Location: Avian Disease and Oncology Research2013 Annual Report
1a. Objectives (from AD-416):
Objective 1: Enhance the chicken genetic map and integration with the genome sequence specifically chromosomes 16, 25, 29-38, and W to enhance genetic/genomic opportunity for control of MD. Objective 2: Identify and characterize chicken genes and pathways that confer resistance to Marek’s disease or vaccinal response including determination of the relationship between gut microbes and MHC haplotype of the chicken or immune response to MDV infection. Subobjective 2.1: Genomic selection for MD resistance in chickens. Subobjective 2.2: Genetic resistance and Meq regulated pathways. Subobjective 2.3: Determine if host MHC haplotype, MD genetic resistance, or MDV infection alters gut microbial composition. Subobjective 2.4: Identify genes conferring MD vaccinal protective efficacy. Subobjective 2.5: Identify differentially expressed host genes and DNA methylation patterns induced by MD vaccination. Objective 3: Development of a laboratory model for MDV evolution to higher virulence to develop effective industry tools for the control of Marek’s disease. Subobjective 3.1: Identify the genomic changes in MDV selected through resistant and susceptible host genotypes. Subobjective 3.2: Compare in vivo virus replication of the Md5B40BAC with the Md5B40BAC viruses passed in through the MHC-B21 and MHC-B13 hosts. Subobjective 3.3: Determine if in vivo back passage will increase the pathotype of the Md4B40BAC.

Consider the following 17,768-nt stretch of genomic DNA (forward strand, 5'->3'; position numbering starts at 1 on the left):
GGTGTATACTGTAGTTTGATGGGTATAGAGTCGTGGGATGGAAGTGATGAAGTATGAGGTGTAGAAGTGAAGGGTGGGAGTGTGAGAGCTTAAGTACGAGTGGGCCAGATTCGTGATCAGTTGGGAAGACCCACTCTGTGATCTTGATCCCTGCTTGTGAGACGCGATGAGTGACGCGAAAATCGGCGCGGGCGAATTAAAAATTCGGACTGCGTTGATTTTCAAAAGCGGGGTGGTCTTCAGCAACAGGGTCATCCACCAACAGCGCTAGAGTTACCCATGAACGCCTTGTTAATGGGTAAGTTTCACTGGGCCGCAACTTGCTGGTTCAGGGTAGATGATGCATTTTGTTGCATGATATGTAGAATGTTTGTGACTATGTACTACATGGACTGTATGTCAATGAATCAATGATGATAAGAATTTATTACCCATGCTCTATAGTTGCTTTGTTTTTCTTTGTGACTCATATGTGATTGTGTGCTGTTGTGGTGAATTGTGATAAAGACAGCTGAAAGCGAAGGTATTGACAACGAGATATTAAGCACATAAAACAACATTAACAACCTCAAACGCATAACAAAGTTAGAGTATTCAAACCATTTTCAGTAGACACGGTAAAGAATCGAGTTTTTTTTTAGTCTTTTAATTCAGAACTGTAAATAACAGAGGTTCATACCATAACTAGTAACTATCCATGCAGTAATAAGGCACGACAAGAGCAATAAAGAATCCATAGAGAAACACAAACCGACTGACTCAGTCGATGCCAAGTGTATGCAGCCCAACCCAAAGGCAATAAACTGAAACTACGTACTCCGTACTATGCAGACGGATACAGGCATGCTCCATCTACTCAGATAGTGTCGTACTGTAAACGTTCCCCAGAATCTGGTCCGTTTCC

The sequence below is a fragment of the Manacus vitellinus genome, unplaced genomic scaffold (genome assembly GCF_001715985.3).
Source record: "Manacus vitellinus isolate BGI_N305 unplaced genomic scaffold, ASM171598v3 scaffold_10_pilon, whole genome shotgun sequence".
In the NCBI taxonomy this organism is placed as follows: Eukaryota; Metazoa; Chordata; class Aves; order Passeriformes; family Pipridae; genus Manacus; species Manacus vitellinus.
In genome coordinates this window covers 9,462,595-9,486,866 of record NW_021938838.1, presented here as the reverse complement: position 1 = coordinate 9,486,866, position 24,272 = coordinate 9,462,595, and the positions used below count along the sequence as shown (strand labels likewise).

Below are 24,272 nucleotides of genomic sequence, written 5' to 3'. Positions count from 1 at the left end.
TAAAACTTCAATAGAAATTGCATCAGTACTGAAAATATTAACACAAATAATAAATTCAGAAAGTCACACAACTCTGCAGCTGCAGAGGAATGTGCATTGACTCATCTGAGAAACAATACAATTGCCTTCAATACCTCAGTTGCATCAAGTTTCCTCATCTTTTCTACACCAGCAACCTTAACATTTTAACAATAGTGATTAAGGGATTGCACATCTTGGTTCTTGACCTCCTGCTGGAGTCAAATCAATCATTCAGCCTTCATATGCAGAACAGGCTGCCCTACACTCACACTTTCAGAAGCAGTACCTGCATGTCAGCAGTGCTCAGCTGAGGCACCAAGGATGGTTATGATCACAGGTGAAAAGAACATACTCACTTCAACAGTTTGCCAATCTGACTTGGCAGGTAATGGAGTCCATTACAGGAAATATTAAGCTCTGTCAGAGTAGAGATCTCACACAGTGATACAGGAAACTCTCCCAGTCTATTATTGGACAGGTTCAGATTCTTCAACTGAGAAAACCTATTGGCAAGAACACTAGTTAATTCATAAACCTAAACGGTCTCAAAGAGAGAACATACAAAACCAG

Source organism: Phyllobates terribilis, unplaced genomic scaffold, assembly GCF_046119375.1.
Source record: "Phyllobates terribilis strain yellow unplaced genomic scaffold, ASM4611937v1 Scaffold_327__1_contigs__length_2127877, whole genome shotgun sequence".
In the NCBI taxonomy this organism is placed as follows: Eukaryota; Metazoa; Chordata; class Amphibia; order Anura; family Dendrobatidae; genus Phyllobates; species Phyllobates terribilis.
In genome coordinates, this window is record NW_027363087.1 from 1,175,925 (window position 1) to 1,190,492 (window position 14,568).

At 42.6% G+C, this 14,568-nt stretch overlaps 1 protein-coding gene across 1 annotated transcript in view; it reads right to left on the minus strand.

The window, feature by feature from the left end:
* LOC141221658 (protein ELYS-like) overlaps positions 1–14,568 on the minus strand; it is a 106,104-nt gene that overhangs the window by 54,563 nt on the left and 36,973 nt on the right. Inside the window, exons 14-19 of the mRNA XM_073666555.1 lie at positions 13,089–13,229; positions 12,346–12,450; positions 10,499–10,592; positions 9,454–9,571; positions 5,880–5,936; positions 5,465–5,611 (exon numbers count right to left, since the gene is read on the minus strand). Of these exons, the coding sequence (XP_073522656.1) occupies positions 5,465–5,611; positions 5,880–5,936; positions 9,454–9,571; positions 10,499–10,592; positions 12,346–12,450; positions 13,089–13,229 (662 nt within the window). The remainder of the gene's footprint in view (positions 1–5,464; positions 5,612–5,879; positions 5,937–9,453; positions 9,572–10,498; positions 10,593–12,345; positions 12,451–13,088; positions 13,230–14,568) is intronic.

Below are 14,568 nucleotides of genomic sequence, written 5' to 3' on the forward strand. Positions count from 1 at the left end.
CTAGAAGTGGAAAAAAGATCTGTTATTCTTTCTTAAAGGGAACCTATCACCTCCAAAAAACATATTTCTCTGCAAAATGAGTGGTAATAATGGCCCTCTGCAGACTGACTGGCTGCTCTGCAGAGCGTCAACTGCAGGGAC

1b. Approach (from AD-416):